A new zero-tolerance disciplinary policy at the Kansas City Public Schools’ African Centered College Preparatory Academy drew about 150 parents to a meeting with school leaders Wednesday evening to discuss curbing behavioral problems that erupted there last week.
Fights and fire alarms disrupted classes on Friday. About 50 students who were involved in the disturbances were removed from the school on Monday and directed to alternative education programs in the district, including state online education.
Many parents showed up to express dissatisfaction with the way the district has run the academy so far this year.
Parents complained that teachers didn’t have control over their classrooms and that some students didn’t have the grades or the good behavior to attend a college-preparatory academy.
“What is the point of calling this college prep if you don’t have your elite students here?” asked Darian Jefferson, whose daughter, Jamie, is an eighth-grade student at the academy.
School Principal Joseph Williams II told parents that students who are not there “to get a good quality education will not be allowed at African Centered College Prep.”
He said students from now on will need a 2.35 grade point average, a record of good behavior and must go through an interview process to attend the academy.
After last week’s problems, school administrators and additional security officers were called into the school to police the halls. Those administrators, however, will return to their regular duties by the end of the week. But Williams said two additional security guards have been hired, making a total of six. Also, parents are being asked to volunteer to patrol the hallways and monitor the cafeteria during lunch hours.
The problems at the school started this year after the district took over operation of African centered programs. Before this year, the school was operated by the Afrikan Centered Education Taskforce Inc. The program was plagued with poor management, and the district ended its contract with ACE Taskforce, which has since filed for Chapter 7 bankruptcy.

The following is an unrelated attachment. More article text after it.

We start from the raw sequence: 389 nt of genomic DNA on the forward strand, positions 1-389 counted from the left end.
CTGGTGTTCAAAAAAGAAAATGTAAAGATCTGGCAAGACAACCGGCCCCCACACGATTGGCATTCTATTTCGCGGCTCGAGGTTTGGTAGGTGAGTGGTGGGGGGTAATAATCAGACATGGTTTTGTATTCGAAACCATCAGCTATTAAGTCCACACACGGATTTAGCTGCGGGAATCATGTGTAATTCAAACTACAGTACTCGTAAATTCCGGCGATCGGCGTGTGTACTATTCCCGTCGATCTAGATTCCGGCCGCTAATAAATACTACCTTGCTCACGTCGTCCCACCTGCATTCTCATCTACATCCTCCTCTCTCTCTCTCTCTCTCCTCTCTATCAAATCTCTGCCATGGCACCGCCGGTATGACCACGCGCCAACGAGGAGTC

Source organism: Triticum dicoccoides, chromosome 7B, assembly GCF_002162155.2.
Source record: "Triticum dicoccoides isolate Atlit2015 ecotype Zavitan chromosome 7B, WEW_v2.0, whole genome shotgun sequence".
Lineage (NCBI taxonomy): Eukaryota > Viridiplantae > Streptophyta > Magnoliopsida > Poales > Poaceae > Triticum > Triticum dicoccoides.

During the summer months, parents of ACE students said they would not return to the school if it were run by the district. But when classes began this fall, most did return. In addition, parents of students who had been attending other district high schools and charter schools that had closed opted to send their students to the academy.
On opening day the school’s hallways were filled with more students than the district had expected. They’d planned for about 350 students in grades seven to 12, and about 700 showed up.
“That is why we have been playing catch-up,” Williams said.
“I have been in education for 20 years, and this has been the most difficult eight weeks of my career,” he added.
Since opening day, additional administrators and teachers have been hired, and Williams said the school will strictly enforce a school dress code that requires students to wear uniforms.
When Wednesday’s meeting ended, some parents left saying they were optimistic and they agreed with assistant superintendent Ann Sanders, who told them that “it’s going to take a village,” and called for more parent involvement.
“It is just going to take everyone working on the same page, parents, administrators and teachers,” said Felicia Stewart, whose niece attends the high school.
Yet other parents said they were not sure the district is doing enough.
“I want to be optimistic, but I think that when those administrators leave the school, the problems will be right back,” said Sydney Landers, whose son, Savino, is a sophomore at the academy. “I’m still on the fence. But we’ll wait and see.”